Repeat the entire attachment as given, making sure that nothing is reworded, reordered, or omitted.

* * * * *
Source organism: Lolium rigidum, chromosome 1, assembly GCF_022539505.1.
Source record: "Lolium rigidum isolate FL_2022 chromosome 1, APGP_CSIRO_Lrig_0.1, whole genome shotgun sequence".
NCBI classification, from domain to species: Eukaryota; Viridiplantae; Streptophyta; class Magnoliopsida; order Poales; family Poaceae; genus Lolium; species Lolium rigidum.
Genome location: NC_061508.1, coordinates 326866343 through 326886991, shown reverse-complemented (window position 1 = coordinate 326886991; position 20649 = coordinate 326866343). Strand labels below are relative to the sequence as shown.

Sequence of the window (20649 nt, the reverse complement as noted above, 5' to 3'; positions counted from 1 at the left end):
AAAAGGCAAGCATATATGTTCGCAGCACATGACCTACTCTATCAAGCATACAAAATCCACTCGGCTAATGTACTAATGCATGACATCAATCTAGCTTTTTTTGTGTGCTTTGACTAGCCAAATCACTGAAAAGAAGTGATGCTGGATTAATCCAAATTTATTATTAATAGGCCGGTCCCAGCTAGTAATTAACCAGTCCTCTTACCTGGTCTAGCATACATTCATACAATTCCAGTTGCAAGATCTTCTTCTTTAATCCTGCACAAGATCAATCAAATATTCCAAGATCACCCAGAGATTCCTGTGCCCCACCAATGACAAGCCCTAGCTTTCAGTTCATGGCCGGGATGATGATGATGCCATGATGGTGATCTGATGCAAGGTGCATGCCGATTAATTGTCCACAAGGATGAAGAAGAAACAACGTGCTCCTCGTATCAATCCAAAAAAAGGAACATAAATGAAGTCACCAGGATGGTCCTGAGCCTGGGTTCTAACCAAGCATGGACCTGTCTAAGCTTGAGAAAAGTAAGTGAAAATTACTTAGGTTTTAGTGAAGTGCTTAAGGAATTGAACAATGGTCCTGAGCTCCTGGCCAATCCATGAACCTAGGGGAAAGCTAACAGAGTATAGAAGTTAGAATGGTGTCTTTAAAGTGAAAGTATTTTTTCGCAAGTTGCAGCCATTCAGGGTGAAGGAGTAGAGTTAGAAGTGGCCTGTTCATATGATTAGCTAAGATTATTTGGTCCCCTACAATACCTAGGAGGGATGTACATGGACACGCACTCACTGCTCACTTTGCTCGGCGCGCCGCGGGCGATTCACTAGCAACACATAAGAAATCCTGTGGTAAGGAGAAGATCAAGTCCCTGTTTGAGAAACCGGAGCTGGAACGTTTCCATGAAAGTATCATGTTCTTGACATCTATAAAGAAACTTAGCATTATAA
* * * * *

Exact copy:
Source organism: Lolium rigidum, chromosome 1, assembly GCF_022539505.1.
Source record: "Lolium rigidum isolate FL_2022 chromosome 1, APGP_CSIRO_Lrig_0.1, whole genome shotgun sequence".
NCBI classification, from domain to species: Eukaryota; Viridiplantae; Streptophyta; class Magnoliopsida; order Poales; family Poaceae; genus Lolium; species Lolium rigidum.
Genome location: NC_061508.1, coordinates 326866343 through 326886991, shown reverse-complemented (window position 1 = coordinate 326886991; position 20649 = coordinate 326866343). Strand labels below are relative to the sequence as shown.

Sequence of the window (20649 nt, the reverse complement as noted above, 5' to 3'; positions counted from 1 at the left end):
AAAAGGCAAGCATATATGTTCGCAGCACATGACCTACTCTATCAAGCATACAAAATCCACTCGGCTAATGTACTAATGCATGACATCAATCTAGCTTTTTTTGTGTGCTTTGACTAGCCAAATCACTGAAAAGAAGTGATGCTGGATTAATCCAAATTTATTATTAATAGGCCGGTCCCAGCTAGTAATTAACCAGTCCTCTTACCTGGTCTAGCATACATTCATACAATTCCAGTTGCAAGATCTTCTTCTTTAATCCTGCACAAGATCAATCAAATATTCCAAGATCACCCAGAGATTCCTGTGCCCCACCAATGACAAGCCCTAGCTTTCAGTTCATGGCCGGGATGATGATGATGCCATGATGGTGATCTGATGCAAGGTGCATGCCGATTAATTGTCCACAAGGATGAAGAAGAAACAACGTGCTCCTCGTATCAATCCAAAAAAAGGAACATAAATGAAGTCACCAGGATGGTCCTGAGCCTGGGTTCTAACCAAGCATGGACCTGTCTAAGCTTGAGAAAAGTAAGTGAAAATTACTTAGGTTTTAGTGAAGTGCTTAAGGAATTGAACAATGGTCCTGAGCTCCTGGCCAATCCATGAACCTAGGGGAAAGCTAACAGAGTATAGAAGTTAGAATGGTGTCTTTAAAGTGAAAGTATTTTTTCGCAAGTTGCAGCCATTCAGGGTGAAGGAGTAGAGTTAGAAGTGGCCTGTTCATATGATTAGCTAAGATTATTTGGTCCCCTACAATACCTAGGAGGGATGTACATGGACACGCACTCACTGCTCACTTTGCTCGGCGCGCCGCGGGCGATTCACTAGCAACACATAAGAAATCCTGTGGTAAGGAGAAGATCAAGTCCCTGTTTGAGAAACCGGAGCTGGAACGTTTCCATGAAAGTATCATGTTCTTGACATCTATAAAGAAACTTAGCATTATAA